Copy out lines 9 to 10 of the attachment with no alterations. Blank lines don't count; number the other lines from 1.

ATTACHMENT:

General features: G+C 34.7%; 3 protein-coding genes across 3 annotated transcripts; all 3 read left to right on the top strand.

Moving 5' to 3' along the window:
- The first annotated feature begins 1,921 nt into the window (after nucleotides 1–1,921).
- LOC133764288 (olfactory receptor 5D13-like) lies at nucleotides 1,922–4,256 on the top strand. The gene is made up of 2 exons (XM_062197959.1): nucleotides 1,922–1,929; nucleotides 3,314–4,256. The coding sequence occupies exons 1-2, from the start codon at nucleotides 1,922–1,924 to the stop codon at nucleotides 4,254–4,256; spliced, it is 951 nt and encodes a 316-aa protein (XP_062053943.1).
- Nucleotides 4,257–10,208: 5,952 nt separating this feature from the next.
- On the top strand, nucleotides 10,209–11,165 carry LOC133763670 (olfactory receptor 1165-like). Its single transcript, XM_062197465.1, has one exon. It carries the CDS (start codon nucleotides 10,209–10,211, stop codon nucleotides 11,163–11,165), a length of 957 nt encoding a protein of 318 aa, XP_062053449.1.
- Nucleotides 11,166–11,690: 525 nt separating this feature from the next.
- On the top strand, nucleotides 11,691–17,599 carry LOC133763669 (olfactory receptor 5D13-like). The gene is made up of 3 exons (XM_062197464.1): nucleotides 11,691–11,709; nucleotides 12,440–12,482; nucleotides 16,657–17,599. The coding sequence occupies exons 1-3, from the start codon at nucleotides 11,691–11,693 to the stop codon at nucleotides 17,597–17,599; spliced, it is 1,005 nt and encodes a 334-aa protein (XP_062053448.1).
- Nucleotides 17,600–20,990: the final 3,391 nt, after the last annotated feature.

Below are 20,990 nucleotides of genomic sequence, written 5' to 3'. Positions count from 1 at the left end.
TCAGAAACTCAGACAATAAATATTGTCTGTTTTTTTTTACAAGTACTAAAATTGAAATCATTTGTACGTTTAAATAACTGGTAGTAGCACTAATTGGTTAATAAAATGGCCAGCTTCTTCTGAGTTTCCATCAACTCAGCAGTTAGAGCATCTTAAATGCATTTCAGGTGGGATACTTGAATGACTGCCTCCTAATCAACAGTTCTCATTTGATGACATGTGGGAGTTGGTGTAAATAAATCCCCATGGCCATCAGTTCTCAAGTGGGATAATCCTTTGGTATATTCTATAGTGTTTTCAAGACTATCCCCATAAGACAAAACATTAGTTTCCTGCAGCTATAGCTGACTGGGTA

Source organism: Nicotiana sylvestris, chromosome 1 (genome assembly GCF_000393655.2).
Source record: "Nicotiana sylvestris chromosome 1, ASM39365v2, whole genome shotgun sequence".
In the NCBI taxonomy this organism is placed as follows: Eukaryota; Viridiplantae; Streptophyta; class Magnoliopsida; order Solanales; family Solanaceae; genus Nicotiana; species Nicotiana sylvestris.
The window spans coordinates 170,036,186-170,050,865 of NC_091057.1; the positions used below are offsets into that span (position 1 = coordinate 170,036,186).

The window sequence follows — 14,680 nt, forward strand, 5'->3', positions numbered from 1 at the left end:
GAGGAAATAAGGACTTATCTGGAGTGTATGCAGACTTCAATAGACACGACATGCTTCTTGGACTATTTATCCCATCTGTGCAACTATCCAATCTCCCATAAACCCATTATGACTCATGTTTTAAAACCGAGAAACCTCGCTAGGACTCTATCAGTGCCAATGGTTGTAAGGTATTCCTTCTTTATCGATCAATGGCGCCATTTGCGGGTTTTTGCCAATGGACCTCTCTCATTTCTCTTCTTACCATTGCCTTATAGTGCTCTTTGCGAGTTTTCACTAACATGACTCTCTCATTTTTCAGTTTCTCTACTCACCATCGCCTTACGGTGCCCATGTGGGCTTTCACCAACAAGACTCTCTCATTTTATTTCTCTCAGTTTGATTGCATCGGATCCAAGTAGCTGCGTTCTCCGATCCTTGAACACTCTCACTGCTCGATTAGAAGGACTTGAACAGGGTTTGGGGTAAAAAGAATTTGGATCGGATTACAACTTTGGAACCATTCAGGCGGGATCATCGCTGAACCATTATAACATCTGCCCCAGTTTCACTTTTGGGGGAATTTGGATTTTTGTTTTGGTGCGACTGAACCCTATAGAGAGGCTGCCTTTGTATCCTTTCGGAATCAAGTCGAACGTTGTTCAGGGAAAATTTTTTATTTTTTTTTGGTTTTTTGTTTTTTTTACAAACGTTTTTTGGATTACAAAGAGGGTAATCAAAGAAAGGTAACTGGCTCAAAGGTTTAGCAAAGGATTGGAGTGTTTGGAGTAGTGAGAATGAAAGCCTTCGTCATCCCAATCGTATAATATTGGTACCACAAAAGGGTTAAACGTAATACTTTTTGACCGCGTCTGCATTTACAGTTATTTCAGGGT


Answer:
- Nucleotides 17,600–20,990: the final 3,391 nt, after the last annotated feature.

Below are 20,990 nucleotides of genomic sequence, written 5' to 3'. Positions count from 1 at the left end.